What should be frightening for the division-leading St. Louis Cardinals (and the rest of the NL) is that lineup anchors McCutchen and Neil Walker have yet to get going offensively compared to 2012. McCutchen is just too good to keep hitting below .300. Walker isn’t the same kind of force, but he’s much better than he has shown. With Burnett, his injury may prove a blessing in disguise; if he can return from the calf injury rested, it may prevent the fatigue that slowed him down the stretch in 2012. The 2013 Pirates are 16 games above .500, largely on the strength of their starting pitching and dominant bullpen. If they can combine improved hitting with that pitching, they will not fade the same way they have the past two seasons – and the rest of the National League had better beware.

Incidentally, the Pirates and Cardinals still have 14 games against one another this season. It is shaping up to be an exciting season in Pittsburgh.

Random Thoughts

  • Wainwright Walk Watch: Adam Wainwright pitched 37 consecutive innings before issuing his first walk of the season. All season long, we are keeping track of how few free passes are handed out by the Cardinals’ ace. Sunday night, he walked one batter (while striking out six) in a 2-1 loss to Texas. That gives him 10 walks on the season (versus 106 strikeouts), leaving him with a better than 10-to-1 K/BB ratio, which is still the best in the NL (as is his 0.8 BB/9 ratio). Sunday’s game was a struggle, though, as Wainwright went to a 3-ball count several times against the Rangers. He has now dropped two straight decisions, leaving him with a 10-5/2.31/ 1.01 pitching line for the season. He will look to bounce back at Oakland this Saturday.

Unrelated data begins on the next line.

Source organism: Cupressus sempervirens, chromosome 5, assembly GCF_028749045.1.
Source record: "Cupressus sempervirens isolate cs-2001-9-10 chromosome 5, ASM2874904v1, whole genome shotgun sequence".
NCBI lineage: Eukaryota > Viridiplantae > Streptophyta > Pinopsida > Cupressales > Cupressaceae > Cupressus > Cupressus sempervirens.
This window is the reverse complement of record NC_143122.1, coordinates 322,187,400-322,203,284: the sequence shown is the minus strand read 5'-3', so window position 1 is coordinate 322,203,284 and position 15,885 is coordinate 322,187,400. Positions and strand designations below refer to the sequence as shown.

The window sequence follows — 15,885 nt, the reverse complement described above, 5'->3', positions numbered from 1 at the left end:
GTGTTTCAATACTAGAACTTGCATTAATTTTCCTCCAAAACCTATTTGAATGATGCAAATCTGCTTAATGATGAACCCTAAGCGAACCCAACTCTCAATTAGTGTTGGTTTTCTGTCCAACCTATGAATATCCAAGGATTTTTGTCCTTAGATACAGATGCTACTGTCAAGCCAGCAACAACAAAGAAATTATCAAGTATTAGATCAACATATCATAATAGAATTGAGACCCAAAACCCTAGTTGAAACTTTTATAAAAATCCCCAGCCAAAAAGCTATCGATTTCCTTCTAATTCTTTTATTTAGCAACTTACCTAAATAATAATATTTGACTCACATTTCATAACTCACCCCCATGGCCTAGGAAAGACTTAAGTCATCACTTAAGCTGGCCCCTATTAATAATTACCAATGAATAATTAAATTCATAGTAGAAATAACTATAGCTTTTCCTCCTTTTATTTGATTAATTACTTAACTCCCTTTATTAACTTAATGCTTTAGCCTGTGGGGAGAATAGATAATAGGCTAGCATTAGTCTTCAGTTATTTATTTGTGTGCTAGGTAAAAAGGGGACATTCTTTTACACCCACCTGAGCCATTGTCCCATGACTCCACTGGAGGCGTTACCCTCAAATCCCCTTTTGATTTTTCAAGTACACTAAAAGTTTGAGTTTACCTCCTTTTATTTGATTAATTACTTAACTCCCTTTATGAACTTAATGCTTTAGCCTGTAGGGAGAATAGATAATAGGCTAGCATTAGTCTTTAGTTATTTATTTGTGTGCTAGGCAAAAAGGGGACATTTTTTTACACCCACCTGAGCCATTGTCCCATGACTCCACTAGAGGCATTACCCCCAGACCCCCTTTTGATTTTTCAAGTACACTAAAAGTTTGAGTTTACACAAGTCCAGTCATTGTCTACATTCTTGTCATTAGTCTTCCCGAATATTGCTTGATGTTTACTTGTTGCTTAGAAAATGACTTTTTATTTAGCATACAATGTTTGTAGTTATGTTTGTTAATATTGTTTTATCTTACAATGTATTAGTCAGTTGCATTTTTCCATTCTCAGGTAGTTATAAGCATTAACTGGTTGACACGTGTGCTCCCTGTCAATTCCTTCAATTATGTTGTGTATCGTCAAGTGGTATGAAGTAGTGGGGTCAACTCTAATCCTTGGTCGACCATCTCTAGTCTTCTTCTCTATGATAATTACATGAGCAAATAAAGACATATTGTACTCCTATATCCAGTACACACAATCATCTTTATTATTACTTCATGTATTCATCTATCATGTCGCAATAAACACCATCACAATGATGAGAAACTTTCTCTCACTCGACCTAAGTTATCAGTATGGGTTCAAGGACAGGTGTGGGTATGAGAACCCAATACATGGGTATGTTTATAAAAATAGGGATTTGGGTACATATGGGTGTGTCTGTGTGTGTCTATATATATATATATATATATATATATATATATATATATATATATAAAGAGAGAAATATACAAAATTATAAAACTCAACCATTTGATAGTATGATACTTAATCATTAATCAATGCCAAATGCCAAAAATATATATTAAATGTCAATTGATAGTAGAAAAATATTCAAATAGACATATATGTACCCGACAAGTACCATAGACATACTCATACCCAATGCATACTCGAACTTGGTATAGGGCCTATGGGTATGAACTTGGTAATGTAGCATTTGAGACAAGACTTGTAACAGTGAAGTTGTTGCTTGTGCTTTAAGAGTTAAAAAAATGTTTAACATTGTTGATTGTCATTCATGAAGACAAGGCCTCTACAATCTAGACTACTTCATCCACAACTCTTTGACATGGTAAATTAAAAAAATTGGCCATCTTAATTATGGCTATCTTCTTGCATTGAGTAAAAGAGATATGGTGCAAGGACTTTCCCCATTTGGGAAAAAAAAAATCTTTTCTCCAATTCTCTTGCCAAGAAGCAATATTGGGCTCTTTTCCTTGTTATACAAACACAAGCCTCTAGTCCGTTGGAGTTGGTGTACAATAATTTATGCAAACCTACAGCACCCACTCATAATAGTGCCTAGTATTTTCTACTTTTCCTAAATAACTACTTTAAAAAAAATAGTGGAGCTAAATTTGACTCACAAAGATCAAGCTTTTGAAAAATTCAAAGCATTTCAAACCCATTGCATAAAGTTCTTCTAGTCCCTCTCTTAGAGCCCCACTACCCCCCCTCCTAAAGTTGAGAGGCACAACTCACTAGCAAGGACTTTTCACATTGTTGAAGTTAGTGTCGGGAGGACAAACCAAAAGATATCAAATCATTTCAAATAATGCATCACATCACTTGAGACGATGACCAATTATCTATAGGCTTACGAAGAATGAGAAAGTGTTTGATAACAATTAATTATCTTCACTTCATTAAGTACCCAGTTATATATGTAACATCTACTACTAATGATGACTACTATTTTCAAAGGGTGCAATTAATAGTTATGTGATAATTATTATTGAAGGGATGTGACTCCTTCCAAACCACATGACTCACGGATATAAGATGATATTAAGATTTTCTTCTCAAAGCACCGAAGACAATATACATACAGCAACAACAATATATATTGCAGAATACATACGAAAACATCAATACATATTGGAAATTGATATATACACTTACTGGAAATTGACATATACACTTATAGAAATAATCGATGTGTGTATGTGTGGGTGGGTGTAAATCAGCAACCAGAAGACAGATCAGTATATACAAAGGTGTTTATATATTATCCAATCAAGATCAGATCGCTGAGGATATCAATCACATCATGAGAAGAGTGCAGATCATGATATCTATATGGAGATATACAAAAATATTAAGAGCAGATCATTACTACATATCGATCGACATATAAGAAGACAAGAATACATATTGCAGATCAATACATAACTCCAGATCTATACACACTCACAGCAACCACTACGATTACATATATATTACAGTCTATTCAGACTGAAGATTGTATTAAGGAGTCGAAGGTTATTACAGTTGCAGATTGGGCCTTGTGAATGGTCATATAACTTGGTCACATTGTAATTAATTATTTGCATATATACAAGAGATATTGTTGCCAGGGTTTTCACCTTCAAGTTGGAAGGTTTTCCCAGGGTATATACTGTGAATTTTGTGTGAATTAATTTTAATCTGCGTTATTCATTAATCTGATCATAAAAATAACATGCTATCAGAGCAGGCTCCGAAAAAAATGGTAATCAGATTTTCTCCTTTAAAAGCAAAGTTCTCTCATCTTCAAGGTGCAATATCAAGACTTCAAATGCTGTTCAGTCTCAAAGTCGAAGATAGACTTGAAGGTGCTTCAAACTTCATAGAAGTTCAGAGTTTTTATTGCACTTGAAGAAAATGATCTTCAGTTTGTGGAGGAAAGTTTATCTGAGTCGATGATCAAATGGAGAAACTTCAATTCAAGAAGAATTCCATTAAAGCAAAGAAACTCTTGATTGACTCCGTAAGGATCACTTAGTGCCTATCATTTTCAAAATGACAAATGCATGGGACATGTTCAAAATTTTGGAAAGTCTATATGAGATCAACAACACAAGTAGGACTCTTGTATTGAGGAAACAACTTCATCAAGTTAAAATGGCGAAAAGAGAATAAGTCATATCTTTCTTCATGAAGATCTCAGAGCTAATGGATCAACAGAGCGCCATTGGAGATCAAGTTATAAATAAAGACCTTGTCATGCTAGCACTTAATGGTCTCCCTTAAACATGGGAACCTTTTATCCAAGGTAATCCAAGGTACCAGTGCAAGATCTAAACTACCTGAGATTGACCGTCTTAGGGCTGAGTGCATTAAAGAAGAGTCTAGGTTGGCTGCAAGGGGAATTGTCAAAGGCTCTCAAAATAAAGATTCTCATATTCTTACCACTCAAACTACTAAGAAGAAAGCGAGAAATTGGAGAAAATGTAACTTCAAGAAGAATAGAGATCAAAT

• Considering how the Rangers had been scuffling coming into the series in St. Louis (their first trip back since the 2011 World Series), their sweep was particularly impressive. Still, I don’t think that Texas truly considers it “revenge.” It’s a little like losing a winning Powerball ticket and having to replace it with a lottery scratcher. Nice, but just not quite the same.
  • Wil Myers’ stats after one week: .280/.440/.720, 1 HR, 6 RBI, 2 runs. Yasiel Puig really set the bar too high for everyone else.
  • In related news, Jeff Francoeur is still playing right field in Kansas City, where he sports a rally-killing .143 batting average this month.
  • The Angels get a rare quality start from Joe Blanton (7 1/3 IP, 6 H, 3 R, 6 K), only to watch the bullpen allow seven runs in the final two innings. It’s been That Kind of Season for baseball in Los Angeles.